Friday, April 12, 2013

What is love?

Throughout the centuries, humanity has tried to determine what the nature of love is exactly. As someone who loves theology, philosophy, and history, I have studied many instances where people not only wrestled with the question in mental exercises, but acted on what they perceived love to be. By the way, how many of you know that the word "philosophy" means "love of wisdom"?

When trying to figure out such an abstract concept as to what "love is", one of the first things I do is look to see what about it is real, much like a bank teller handles real money so they won't be fooled by fake money.

So what is real love? I am going to use myself as an example: I love dogs. I love bacon. I love Italian food. I love classic cinema. I love a good non-fiction book. I love having a working vehicle. I love my parents, my sister, and my nieces. I love spending time with my friends. I love quiet times where I can be alone with my thoughts and meditate on God's word. I love my wife.

This is by no means an exhaustive list, but suffice to say I love a lot of people and things. So do I love every one of these the same way? To the same degree? With the same drive and passion?

Using just two of my examples, you might hope that I don't love dogs the same way I love my wife. There is then this understanding that though we have one word for love, we don't have one meaning and that is where, I believe, much of the confusion begins.

The Greeks had four words that encapsulated different aspects of love, and they are storge, phileo, eros, and agape. In case you were wondering, I am going to go through each one of these so please be patient.

Storge is the Greek word for love that speaks to a natural affection that occurs between parents and children, those who are in your family, and is also present in a good marriage. So, there is a type of love that I share in common with my family and my wife.

Phileo, though it is translated as love, might be better understood as "strong affection" or "to have a special interest in someone or something." When we say "I really love this movie" or "I love my friends" or even "I love my dog", phileo is what we're really talking about, as it is a strong, emotional, connection.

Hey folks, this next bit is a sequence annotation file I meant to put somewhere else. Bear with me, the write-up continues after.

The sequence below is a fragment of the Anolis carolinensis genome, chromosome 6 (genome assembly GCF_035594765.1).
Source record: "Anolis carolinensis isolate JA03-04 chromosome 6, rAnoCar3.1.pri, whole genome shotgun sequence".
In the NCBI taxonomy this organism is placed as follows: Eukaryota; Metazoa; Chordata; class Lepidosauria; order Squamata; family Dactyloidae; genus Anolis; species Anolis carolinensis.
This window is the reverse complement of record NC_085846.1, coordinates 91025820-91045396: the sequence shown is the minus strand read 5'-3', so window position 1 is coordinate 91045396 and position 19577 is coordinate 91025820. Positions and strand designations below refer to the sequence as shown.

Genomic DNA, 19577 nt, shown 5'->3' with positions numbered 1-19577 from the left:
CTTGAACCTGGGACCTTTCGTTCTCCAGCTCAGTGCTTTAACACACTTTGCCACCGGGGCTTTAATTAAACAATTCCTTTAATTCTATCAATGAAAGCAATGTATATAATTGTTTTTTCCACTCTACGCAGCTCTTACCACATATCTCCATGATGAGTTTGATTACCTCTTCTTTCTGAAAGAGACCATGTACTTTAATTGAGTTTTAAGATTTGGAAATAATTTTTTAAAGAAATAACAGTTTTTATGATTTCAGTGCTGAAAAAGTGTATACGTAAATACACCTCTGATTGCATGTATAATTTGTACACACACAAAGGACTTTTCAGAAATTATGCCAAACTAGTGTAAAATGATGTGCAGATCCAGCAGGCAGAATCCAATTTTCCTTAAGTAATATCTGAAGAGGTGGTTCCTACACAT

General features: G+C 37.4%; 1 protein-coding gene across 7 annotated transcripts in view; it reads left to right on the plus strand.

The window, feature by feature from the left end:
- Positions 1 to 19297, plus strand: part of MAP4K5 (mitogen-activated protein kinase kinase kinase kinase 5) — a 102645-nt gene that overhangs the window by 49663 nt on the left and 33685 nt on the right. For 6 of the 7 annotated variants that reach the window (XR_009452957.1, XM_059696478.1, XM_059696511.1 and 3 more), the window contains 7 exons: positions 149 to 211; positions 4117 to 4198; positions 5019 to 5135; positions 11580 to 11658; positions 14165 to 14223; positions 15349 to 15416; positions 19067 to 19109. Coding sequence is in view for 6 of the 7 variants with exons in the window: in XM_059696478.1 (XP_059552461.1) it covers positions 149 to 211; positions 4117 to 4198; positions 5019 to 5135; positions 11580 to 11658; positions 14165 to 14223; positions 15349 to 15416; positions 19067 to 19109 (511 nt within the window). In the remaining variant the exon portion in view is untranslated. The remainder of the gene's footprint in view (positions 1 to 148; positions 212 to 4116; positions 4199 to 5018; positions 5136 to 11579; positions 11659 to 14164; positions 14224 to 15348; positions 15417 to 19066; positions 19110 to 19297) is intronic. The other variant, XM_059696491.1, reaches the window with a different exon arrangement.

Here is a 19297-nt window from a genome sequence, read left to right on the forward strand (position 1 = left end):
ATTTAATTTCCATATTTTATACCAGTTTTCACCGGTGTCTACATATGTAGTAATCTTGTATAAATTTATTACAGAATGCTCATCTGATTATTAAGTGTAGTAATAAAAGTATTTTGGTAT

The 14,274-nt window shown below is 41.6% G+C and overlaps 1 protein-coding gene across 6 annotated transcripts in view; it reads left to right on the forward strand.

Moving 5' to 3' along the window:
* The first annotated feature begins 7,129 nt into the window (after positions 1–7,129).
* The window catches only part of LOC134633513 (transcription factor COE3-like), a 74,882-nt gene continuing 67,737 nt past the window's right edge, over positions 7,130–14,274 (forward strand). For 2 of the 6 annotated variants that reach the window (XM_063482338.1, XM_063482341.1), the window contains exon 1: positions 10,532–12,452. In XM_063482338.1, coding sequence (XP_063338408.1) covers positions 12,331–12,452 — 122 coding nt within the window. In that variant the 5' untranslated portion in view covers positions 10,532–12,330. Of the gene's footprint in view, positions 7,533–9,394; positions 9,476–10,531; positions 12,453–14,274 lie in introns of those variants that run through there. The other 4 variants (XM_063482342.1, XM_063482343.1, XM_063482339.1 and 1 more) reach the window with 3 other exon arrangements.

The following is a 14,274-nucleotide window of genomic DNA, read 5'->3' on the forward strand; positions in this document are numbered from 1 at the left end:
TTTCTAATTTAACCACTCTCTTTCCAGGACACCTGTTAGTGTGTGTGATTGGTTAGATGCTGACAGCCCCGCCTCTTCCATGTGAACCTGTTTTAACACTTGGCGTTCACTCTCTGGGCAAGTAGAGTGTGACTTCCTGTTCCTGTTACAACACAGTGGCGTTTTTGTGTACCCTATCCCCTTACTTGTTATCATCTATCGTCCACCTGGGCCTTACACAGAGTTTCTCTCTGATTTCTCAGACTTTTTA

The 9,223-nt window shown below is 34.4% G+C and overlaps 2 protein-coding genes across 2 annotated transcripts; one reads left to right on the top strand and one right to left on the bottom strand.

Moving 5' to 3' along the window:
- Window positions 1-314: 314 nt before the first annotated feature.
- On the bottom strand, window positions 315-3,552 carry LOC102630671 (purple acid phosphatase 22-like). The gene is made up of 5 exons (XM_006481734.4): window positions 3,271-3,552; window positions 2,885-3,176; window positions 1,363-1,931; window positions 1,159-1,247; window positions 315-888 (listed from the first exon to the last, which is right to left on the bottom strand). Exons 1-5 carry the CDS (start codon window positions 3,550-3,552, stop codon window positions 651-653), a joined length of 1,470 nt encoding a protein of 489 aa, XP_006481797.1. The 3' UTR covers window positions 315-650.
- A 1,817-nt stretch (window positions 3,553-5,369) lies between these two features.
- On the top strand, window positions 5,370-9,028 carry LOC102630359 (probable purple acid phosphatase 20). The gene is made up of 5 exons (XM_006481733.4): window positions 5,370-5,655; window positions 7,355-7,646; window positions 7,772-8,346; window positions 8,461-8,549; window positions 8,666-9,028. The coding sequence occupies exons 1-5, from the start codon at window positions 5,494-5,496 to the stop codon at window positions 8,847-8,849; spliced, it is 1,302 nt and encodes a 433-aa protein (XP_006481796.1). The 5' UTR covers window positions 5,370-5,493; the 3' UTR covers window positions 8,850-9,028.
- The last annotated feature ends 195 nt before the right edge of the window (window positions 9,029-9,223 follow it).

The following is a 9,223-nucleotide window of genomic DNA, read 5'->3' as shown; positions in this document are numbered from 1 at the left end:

Eros is the third Greek word that I want to mention, and this one provides the root for a word that we might all have some familiarity with: erotic. This is a sexual love, and though the word really isn't used in the Biblical texts, I still think it is important that we understand that when we speak of the love that a man needs to have for his wife that is exclusive, this is what we're talking about. As much as I show familial affection with all of my family, eros is reserved only for my wife.

Finally, we come to agape, and this might in fact be the most important love there is, as it is the type of love where feeling will often run contrary to action. We talk of agape as "unconditional." It is what the Apostle Paul described in "The Love Chapter" of 1 Corinthians 13. This type of love is not based on feeling or emotion, but a choice. When Jesus asked Peter if he loved Him, the word Jesus was conveying was agape, but Peter was responding with phileo, or "Yes Lord, I have a strong affection for you" when what Jesus was really asking Peter was "Do you, despite your feelings of betraying me choose to do what I ask you to?"

On top of that, agape is the type of love we are to demonstrate to those who might be considered our enemies. We certainly don't need to phileo them or have storge with them.

I think now that we have a foundation for understanding what love IS, what it isn't is permissive. A parent who loves their child will not allow their child to play in the road or touch the hot stove. Their storge is such that they don't want to see their children hurt. And if their children do wander in the road into on-coming traffic, then their agape will take over and they will rush into the road and try to protect their child from harm and possibly death, despite the harm it will do to them.

Love also is not blindly accepting of ongoing destructive behavior. Too often there will be some who say "If you really love me you will accept the things I do, and not judge me for them." I love my sister very much. I have a strong storge for her, and that will not change. We're family, siblings. But that doesn't mean that I phileo the things she does or the choices she makes, and because of my storge I can, in agape tell her that I don't phileo all her choices or decisions.

So, does this help?

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